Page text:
The Grammar of Autobiography: A Developmental Account

By Jean Quigley | Go to book overview

1
The Discursive Self

Don't look for anything behind the phenomena; the), themselves are the theory. Goethe ( 1983, p. 74)

The task of psychology is to lay bare our system of norms of representation and to compare and contrast the enormous variety" of systems: the rest is physiology. Harré ( 1989, p. 34)

What sort of psychology is being advocated, or more importantly perhaps, what is this psychology against? The short answer is all forms of positivism. As to what this means exactly, "it is only a slight exaggeration to say that all one can reasonably infer from unexplicated usage of the term 'positivism' is that the writer disapproves of whatever he or she is referring to" ( Hammersley, 1995, p. 2). Somewhat more specifically, this approach opposes what Shanon ( 1993) has summarized very neatly as the Representational-Computational View of Mind (RCVM). Although this has dominated in psychology since the 1960s or so, that is not to say that it has gone unchallenged for all that time. The seminal critique in relation to the semantic representation of meaning was presented by Wittgenstein as early as 1953 but it is probably fair to say that even now the cognitive science model remains the most important general framework in use in psychology.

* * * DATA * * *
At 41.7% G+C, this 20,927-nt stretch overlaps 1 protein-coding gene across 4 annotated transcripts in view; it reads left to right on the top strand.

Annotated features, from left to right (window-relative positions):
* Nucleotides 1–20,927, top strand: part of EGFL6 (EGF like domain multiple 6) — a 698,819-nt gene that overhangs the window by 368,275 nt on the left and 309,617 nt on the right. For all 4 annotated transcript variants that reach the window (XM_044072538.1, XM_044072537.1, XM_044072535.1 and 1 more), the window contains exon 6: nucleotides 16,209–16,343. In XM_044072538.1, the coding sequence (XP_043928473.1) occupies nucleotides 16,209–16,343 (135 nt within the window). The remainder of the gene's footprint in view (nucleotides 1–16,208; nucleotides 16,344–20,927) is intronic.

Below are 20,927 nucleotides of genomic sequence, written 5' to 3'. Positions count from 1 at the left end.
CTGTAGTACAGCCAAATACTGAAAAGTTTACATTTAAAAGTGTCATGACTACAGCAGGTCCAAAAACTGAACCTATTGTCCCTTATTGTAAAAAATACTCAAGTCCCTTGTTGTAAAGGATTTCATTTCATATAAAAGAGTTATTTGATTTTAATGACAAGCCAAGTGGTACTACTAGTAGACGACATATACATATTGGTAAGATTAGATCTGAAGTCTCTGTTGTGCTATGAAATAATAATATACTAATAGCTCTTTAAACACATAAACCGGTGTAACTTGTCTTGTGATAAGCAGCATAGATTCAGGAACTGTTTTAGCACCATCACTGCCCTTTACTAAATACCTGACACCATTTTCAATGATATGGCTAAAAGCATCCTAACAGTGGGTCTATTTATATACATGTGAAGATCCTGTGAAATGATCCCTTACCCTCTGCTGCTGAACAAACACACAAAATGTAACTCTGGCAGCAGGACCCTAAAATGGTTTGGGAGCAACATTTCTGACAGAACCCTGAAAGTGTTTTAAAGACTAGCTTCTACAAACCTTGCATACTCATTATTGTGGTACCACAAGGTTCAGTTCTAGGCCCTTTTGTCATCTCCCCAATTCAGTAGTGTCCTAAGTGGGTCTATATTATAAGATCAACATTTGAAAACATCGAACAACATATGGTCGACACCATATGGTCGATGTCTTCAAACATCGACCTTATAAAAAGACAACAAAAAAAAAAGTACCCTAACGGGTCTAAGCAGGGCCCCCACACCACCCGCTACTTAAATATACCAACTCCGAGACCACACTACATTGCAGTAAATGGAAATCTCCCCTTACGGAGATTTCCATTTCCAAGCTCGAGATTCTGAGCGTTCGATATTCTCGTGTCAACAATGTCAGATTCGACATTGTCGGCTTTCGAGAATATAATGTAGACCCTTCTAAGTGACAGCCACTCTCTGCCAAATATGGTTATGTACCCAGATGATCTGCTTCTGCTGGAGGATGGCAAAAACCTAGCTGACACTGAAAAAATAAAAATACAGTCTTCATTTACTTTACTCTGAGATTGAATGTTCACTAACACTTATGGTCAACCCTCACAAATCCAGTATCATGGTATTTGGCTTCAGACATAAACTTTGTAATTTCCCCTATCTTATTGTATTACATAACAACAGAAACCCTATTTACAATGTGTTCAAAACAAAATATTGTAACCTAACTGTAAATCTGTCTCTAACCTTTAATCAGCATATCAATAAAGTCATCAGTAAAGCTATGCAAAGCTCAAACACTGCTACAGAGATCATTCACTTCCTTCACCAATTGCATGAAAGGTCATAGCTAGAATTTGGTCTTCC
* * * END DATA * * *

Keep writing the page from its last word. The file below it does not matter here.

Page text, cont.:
The tradition of the person as a central information-processing mechanism has dominated psychology. Initially, the cognitive revolution of the 1960s was greeted with welcome relief after the radical behaviorism that had been in place for so long with such disastrous effects for psychology's advancement. At last, meaning seemed to be reclaiming its place center stage. However it did not work out exactly like this, surplus baggage along the lines of a Platonic central mechanism that was abstract, fixed, and universal, came too. This occasioned the now familiar research heuristic in psychology that draws a strict line between internal psychological structures and processes and external environmental content, the latter having to be cleared away in order to get at what is "really real".

If the computational model concentrates on information processing, then discursive psychology is interested in meaning and meaning making ( Bruner, 19901); where the traditional model treats of the system of already-spoken words, the new paradigm's aim is to describe words in their speaking ( Shotter 1993a).

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See Edwards ( 1997) on what he calls the thorough-going cognitivism of Bruner and also Chafe's narrative psychology.

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